How to Land a New Job: Learn to Code

Earlier this week, TechCrunch featured a guest post by Michael Staton, who serves as an entrepreneur in residence at Learn Capital. Staton wrote about the importance of learning to code in today’s world. Staton is also the founder of Inigral, creator of SchoolApps.

Staton wrote about Dev Bootcamp, an intensive course that teaches students how to code and become entry-level software engineers. He noted the program’s high success rate at placing students in jobs–over 90% of graduates find tech jobs in three months or less after they complete the three-month program.

Staton raises the question about the value of education today. Should students be taking courses that make them job-ready instead of getting a broader education? Staton asserts that in order to find a job quickly and reach a level of a term dubbed “extreme employability,” courses should focus on:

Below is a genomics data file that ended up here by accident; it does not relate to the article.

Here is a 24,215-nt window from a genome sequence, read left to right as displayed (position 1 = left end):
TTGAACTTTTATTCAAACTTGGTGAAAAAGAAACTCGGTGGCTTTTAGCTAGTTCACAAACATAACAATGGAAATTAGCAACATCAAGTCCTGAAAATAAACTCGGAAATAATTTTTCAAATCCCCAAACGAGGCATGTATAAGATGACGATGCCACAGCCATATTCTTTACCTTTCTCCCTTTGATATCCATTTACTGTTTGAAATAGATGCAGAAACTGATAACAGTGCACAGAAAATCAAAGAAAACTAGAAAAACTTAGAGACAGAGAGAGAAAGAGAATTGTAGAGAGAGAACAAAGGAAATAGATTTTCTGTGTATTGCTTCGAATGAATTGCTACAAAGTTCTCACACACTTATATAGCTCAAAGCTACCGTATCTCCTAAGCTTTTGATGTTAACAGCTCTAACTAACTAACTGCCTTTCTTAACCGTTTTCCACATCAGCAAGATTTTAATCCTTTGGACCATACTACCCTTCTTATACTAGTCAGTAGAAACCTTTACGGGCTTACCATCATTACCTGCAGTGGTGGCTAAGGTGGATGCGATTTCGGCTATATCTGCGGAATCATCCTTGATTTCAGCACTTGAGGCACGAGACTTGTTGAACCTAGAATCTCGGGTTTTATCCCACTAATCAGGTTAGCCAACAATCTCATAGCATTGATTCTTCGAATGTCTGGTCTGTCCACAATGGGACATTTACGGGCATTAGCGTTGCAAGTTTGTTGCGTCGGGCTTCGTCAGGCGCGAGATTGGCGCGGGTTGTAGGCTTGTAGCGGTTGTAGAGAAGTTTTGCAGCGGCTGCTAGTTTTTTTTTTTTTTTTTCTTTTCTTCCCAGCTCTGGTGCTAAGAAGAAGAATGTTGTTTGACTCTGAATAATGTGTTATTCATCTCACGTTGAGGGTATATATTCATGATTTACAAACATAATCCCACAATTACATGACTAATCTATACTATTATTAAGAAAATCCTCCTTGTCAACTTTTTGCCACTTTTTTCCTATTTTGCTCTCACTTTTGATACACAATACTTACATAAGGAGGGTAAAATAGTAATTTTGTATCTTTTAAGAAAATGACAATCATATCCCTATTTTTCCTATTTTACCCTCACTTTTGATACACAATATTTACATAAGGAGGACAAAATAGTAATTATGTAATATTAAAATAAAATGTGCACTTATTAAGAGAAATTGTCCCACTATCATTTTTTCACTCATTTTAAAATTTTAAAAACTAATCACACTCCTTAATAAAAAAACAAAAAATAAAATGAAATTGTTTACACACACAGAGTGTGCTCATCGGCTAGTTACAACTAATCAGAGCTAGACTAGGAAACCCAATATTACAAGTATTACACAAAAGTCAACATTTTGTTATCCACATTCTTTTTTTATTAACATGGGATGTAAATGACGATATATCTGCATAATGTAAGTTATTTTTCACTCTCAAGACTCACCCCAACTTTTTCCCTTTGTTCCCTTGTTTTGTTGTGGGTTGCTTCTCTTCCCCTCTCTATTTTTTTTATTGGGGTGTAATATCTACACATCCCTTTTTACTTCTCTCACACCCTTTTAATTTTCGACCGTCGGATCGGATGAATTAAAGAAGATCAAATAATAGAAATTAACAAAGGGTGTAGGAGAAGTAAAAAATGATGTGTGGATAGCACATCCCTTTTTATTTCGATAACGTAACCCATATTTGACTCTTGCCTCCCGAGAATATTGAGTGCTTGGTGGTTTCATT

• Aligning the curriculum and incentives with job outcomes
  • Simulating real workplaces
  • Actively placing graduates in jobs that befit their training

Staton explains educational courses should not just provide access to learning materials, but should

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more aggressively help people find and secure jobs.

Staton also stresses the importance of learning to work in a team. Dev Bootcamp students don’t just learn to code; they also learn to take feedback and be team players.

Should more schools focus on training students to be job-ready?

  • Charles @

    Education’s not just about training us for the workforce though. Not all people even enter the workforce.

  • Robbyn Umland

    @Mollyg927 – this is exactly why we launched Coding for GOOD. GOOD needs a new developer, but instead of going the same route in a limited pool, they’re looking for the most qualified person and teaching them how to code. Launched as a platform anyone can use for free to learn to code, one of those who try will actually get to start their tech career. What do you think?

  • Jasonpw

    If we focus on teaching students what they need to get a job, we ignore the fact that new types of jobs continually arise out of development of new ideas. Students today may be employed in jobs we’ve never heard of and thus cannot train them to fill.